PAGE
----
GENEVA – In real-world clinical practice, roughly – and for those who don’t, three-quarters will respond upon updosing to 450 or 600 mg every 4 weeks.
That’s the key message of an open-label study of 286 patients with chronic spontaneous urticaria (CSU) conducted at 15 hospitals by the Catalan and Balearic Chronic Urticaria Network (XUrCB),, reported at the annual congress of the European Academy of Dermatology and Venereology.
In three published, pivotal, phase 3 randomized trials, the clinical response rate to omalizumab at 300 mg every 4 weeks, as defined by a weekly 7-day Urticaria Activity Score (UAS7) of 6 or less at 12 weeks, was 52% in, 66% in , and 52% in . But patients enrolled in formal randomized trials are often quite different from the broader group encountered in daily practice, and the Spanish dermatologists wanted to know if updosing in suboptimal responders was safe and effective. It turns out that it certainly is, according to Dr. Spertino of Teknon Medical Center in Barcelona.
The treatment algorithm followed by the XUrCB investigators was that, if after six doses at the approved dose of 300 mg every 4 weeks a patient didn’t have good control of disease activity, the dose was increased to 450 mg every 4 weeks. If after three doses at that level, there still wasn’t good control of the CSU, the dose was further increased to 600 mg every 4 weeks.
As in the pivotal phase 3 clinical trials, the XUrCB group defined good control of disease activity as a UAS7 score of 6 or less in accord with a study that demonstrated such a score on the 0- to 42-point UAS7 correlates well with minimal or no patient symptoms ().
At baseline, the mean age of the 286 CSU patients was 44.6 years and the mean UAS7 score was 26.5; 74% were women. Forty-seven percent of patients experienced angioedema and 33% had inducible urticaria, most commonly brought forth by pressure or dermographism. One-third of patients had previously been on cyclosporine and half of the patients had a high d-dimer level.
Sixty-five percent of patients achieved good disease control on omalizumab at 300 mg every 4 weeks. Of the 99 patients (35%) who didn’t, 20 patients stopped treatment at their dermatologist’s request because their symptoms remained uncontrolled on the approved dose. But 59 of the 79 who updosed obtained good disease control: 43 on a dose of 450 mg and 16 on a dose of 600 mg.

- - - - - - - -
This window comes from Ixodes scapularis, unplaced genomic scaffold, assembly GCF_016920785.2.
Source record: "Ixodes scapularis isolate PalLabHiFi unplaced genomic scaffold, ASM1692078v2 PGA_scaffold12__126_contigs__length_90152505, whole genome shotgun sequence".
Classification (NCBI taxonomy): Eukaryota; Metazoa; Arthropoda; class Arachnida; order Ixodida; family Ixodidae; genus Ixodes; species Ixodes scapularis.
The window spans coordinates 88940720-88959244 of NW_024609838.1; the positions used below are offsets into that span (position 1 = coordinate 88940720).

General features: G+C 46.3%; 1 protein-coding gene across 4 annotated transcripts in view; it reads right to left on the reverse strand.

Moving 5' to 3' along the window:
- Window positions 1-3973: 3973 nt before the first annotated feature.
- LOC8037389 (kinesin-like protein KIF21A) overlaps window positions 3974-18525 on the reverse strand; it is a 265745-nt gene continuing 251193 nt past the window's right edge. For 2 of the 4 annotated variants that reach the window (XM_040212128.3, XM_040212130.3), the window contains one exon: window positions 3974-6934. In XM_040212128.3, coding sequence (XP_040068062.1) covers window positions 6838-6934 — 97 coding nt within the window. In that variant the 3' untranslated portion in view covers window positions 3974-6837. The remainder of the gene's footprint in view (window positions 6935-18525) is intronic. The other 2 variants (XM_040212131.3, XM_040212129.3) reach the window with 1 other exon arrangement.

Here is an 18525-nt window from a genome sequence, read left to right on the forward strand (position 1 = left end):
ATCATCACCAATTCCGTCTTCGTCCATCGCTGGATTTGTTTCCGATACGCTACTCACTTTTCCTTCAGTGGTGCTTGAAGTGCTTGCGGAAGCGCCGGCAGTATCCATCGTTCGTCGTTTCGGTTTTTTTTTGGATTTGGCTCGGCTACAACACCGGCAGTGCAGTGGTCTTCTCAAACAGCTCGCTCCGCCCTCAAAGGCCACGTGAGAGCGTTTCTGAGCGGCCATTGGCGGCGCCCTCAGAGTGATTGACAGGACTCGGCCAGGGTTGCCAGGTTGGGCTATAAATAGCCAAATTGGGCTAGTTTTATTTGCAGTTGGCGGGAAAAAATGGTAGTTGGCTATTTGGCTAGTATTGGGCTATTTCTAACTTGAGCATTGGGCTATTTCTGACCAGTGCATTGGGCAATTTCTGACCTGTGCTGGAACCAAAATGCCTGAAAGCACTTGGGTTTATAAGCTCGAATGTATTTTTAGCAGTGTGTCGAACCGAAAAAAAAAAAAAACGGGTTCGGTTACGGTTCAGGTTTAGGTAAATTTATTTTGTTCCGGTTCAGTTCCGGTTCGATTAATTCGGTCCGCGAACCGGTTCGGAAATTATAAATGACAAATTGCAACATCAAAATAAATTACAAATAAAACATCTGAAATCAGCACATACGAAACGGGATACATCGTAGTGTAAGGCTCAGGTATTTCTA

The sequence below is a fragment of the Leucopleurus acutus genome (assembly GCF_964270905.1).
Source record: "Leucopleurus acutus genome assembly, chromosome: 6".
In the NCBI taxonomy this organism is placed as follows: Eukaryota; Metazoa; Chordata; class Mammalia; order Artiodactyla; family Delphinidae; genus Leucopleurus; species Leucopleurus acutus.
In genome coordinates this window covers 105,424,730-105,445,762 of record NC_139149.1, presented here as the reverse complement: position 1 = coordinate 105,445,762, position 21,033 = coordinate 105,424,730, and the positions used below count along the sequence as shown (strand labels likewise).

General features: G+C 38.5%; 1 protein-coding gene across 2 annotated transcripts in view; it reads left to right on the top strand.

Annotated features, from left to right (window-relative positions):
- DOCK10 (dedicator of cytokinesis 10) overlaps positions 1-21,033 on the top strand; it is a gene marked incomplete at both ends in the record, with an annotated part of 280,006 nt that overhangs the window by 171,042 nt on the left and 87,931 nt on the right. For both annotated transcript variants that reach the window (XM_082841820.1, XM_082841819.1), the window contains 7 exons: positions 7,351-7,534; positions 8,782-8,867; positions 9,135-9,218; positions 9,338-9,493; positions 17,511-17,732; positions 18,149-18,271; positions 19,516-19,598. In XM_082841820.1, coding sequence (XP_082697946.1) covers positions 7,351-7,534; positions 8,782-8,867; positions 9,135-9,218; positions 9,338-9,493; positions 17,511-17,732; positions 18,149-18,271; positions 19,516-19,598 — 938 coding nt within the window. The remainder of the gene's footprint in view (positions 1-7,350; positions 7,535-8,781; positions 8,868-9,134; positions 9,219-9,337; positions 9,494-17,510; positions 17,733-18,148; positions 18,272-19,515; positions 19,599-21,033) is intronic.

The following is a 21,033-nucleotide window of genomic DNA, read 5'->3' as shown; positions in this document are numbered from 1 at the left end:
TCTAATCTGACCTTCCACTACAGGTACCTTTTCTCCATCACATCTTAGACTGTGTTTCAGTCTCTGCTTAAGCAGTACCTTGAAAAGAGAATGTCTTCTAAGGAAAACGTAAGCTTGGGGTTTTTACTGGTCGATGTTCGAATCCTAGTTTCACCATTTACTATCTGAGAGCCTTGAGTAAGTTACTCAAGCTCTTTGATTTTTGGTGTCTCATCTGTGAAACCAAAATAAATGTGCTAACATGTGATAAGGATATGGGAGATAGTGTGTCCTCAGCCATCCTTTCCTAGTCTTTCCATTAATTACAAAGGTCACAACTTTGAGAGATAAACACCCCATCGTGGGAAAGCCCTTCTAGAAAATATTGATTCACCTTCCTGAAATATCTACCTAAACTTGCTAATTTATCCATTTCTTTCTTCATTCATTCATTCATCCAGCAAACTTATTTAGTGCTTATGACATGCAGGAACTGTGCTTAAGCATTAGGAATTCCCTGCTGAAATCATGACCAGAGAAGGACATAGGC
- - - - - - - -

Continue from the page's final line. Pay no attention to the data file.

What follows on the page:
In multivariate analysis, two predictors of treatment success with updosing were identified: previous treatment with cyclosporine and obesity. Among patients previously on cyclosporine – a marker for more severe disease – only 21% achieved a UAS7 score of 6 or less on the approved dose, while 41% did so upon updosing. And obesity was associated with a 3.7-fold increased likelihood of a favorable response to updosing after lack of treatment success at the approved dose.
Neither a high d-dimer or serum IgE level, baseline UAS7 score, gender, associated angioedema, nor inducible urticaria was significantly associated with an increased treatment success rate upon updosing.
Updosing proved to be safe. All adverse events were mild and infrequent, consisting of headache, local injection site reactions, and arthromyalgia s, each occurring in 1%-2% of patients. Frequencies were similar in updosed patients and those on the approved dosing schedule.
Session cochair Jorgen Serup, MD, DMsc, congratulated Dr. Spertino for supplying physicians with “very-much-needed data.”
“This is very convincing data and highly clinically relevant for those of us who have these patients in our practices,” said Dr. Serup, professor of dermatology at Copenhagen University.
Dr. Spertino reported having no financial conflicts of interest regarding his presentation.
SOURCE: Spertino J et al.